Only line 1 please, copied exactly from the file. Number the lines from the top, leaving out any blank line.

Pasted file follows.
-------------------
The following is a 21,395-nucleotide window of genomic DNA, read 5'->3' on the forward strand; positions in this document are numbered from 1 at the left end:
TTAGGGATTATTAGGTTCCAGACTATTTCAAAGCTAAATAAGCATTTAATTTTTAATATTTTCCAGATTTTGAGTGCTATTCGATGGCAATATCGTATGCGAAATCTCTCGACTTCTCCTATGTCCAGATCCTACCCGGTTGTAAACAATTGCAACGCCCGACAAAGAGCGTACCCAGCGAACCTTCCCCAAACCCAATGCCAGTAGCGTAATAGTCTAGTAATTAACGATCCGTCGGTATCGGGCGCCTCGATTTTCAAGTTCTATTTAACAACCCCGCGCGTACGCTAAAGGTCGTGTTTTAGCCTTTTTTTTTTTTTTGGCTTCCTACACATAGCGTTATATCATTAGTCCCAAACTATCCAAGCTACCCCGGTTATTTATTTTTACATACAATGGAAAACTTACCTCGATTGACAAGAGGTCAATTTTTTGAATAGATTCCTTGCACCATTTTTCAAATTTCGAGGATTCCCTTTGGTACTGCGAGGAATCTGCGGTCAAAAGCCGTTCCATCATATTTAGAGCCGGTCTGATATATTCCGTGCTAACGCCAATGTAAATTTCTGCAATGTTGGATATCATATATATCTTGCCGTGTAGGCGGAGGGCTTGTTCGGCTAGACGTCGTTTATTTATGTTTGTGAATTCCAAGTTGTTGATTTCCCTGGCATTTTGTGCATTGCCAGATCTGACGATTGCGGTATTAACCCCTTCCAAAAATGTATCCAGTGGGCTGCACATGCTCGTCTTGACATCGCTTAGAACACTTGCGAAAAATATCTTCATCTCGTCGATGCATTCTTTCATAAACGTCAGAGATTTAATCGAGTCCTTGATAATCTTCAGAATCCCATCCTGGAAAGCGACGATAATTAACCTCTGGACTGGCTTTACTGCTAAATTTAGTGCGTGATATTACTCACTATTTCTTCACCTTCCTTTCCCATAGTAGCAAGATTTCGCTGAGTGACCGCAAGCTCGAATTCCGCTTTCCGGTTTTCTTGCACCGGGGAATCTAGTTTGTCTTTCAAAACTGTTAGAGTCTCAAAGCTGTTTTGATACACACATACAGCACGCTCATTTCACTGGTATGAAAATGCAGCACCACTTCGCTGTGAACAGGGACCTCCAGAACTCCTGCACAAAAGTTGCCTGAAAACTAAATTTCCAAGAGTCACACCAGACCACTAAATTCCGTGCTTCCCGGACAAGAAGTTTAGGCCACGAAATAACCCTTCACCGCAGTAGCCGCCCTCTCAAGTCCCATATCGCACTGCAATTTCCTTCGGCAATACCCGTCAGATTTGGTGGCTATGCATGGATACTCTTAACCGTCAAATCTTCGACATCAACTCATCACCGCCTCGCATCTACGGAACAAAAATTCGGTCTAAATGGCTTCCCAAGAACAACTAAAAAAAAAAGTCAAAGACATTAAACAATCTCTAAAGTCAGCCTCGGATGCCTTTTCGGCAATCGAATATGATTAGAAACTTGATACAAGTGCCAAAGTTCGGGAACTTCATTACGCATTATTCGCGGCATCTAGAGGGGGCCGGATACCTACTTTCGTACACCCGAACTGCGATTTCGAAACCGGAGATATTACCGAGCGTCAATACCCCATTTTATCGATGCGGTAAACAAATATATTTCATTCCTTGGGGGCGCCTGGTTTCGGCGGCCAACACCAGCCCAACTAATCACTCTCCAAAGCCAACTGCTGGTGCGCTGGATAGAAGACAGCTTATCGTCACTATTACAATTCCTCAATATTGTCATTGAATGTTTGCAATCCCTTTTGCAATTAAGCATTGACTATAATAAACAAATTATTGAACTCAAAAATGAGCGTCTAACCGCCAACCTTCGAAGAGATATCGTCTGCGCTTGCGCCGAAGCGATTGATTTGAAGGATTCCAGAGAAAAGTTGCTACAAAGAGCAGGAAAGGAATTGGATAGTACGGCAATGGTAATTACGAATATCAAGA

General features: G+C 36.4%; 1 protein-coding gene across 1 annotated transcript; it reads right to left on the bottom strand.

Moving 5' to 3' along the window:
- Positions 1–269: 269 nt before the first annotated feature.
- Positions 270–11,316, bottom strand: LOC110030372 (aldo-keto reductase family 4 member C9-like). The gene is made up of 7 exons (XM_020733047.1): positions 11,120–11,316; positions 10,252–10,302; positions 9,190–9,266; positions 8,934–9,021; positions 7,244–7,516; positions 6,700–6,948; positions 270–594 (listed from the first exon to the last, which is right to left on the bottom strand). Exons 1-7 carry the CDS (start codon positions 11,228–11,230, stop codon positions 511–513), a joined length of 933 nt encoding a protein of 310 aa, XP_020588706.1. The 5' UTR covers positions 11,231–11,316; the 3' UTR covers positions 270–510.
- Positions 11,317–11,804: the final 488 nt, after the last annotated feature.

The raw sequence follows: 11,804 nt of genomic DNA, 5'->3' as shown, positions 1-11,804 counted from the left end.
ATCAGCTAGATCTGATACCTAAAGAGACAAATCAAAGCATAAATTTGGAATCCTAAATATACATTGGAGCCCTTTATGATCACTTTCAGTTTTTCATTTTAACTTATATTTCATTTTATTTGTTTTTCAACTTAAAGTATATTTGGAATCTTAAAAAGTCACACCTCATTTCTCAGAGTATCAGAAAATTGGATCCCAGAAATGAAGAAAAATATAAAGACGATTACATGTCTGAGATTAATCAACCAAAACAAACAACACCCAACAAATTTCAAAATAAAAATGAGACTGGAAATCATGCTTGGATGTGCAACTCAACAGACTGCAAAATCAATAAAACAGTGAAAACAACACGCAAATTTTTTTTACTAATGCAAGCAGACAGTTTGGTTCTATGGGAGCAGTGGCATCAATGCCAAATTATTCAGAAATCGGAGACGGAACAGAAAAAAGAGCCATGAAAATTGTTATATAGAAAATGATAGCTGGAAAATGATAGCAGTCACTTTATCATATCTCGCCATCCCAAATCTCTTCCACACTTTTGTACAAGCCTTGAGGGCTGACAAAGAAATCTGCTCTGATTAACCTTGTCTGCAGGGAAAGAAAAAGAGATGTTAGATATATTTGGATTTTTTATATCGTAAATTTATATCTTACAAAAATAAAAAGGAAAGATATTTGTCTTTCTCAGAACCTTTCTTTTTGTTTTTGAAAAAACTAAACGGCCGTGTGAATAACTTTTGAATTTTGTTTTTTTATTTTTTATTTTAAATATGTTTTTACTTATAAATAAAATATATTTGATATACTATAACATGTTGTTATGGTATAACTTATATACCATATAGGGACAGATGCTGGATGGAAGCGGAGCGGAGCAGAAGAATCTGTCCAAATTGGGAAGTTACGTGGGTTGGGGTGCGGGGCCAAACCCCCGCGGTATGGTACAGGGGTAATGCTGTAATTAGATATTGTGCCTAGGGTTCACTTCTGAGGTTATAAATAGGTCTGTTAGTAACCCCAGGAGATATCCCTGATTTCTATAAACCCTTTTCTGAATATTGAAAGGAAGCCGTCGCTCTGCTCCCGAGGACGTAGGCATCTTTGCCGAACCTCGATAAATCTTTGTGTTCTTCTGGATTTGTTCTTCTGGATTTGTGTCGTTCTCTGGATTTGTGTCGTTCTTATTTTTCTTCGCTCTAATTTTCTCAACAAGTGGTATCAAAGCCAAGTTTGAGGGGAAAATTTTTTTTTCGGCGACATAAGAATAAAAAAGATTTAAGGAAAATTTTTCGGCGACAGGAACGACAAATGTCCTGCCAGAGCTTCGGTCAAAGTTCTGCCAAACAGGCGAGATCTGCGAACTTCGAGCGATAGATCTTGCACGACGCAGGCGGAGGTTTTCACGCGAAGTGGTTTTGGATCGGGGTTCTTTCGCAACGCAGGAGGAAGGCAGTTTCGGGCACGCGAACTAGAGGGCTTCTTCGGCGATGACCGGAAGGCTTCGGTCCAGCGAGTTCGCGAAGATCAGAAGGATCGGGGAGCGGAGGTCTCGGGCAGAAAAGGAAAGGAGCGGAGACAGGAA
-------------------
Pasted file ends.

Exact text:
The following is a 21,395-nucleotide window of genomic DNA, read 5'->3' on the forward strand; positions in this document are numbered from 1 at the left end: